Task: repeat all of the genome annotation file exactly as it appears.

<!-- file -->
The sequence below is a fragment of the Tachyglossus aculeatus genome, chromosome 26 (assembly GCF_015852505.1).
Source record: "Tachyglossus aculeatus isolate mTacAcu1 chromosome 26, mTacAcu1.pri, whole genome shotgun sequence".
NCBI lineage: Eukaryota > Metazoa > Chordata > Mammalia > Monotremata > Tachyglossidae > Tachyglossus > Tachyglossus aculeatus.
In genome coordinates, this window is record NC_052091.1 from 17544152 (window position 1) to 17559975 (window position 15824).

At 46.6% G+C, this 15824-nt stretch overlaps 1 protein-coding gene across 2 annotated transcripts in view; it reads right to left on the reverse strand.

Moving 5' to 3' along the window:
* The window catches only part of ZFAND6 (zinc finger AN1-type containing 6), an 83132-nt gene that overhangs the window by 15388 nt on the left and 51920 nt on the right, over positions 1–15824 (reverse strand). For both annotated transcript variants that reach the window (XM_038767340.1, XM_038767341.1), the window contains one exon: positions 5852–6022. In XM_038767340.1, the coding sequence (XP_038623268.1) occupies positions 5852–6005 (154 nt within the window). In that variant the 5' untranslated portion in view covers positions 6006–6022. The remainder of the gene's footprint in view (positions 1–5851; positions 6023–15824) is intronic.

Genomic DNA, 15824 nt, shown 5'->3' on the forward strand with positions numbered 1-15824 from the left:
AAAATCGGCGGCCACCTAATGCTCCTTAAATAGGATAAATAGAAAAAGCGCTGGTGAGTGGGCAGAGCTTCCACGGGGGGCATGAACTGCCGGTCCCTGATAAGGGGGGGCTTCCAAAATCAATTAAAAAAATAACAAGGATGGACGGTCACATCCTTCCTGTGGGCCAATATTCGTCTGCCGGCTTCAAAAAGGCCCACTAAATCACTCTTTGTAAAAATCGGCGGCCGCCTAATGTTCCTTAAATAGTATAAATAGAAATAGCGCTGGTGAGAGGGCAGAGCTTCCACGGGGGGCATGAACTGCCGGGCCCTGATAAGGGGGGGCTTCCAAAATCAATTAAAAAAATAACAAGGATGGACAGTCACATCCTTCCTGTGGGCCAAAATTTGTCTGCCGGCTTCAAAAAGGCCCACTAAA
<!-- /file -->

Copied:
The sequence below is a fragment of the Tachyglossus aculeatus genome, chromosome 26 (assembly GCF_015852505.1).
Source record: "Tachyglossus aculeatus isolate mTacAcu1 chromosome 26, mTacAcu1.pri, whole genome shotgun sequence".
NCBI lineage: Eukaryota > Metazoa > Chordata > Mammalia > Monotremata > Tachyglossidae > Tachyglossus > Tachyglossus aculeatus.
In genome coordinates, this window is record NC_052091.1 from 17544152 (window position 1) to 17559975 (window position 15824).

At 46.6% G+C, this 15824-nt stretch overlaps 1 protein-coding gene across 2 annotated transcripts in view; it reads right to left on the reverse strand.

Moving 5' to 3' along the window:
* The window catches only part of ZFAND6 (zinc finger AN1-type containing 6), an 83132-nt gene that overhangs the window by 15388 nt on the left and 51920 nt on the right, over positions 1–15824 (reverse strand). For both annotated transcript variants that reach the window (XM_038767340.1, XM_038767341.1), the window contains one exon: positions 5852–6022. In XM_038767340.1, the coding sequence (XP_038623268.1) occupies positions 5852–6005 (154 nt within the window). In that variant the 5' untranslated portion in view covers positions 6006–6022. The remainder of the gene's footprint in view (positions 1–5851; positions 6023–15824) is intronic.

Genomic DNA, 15824 nt, shown 5'->3' on the forward strand with positions numbered 1-15824 from the left:
AAAATCGGCGGCCACCTAATGCTCCTTAAATAGGATAAATAGAAAAAGCGCTGGTGAGTGGGCAGAGCTTCCACGGGGGGCATGAACTGCCGGTCCCTGATAAGGGGGGGCTTCCAAAATCAATTAAAAAAATAACAAGGATGGACGGTCACATCCTTCCTGTGGGCCAATATTCGTCTGCCGGCTTCAAAAAGGCCCACTAAATCACTCTTTGTAAAAATCGGCGGCCGCCTAATGTTCCTTAAATAGTATAAATAGAAATAGCGCTGGTGAGAGGGCAGAGCTTCCACGGGGGGCATGAACTGCCGGGCCCTGATAAGGGGGGGCTTCCAAAATCAATTAAAAAAATAACAAGGATGGACAGTCACATCCTTCCTGTGGGCCAAAATTTGTCTGCCGGCTTCAAAAAGGCCCACTAAA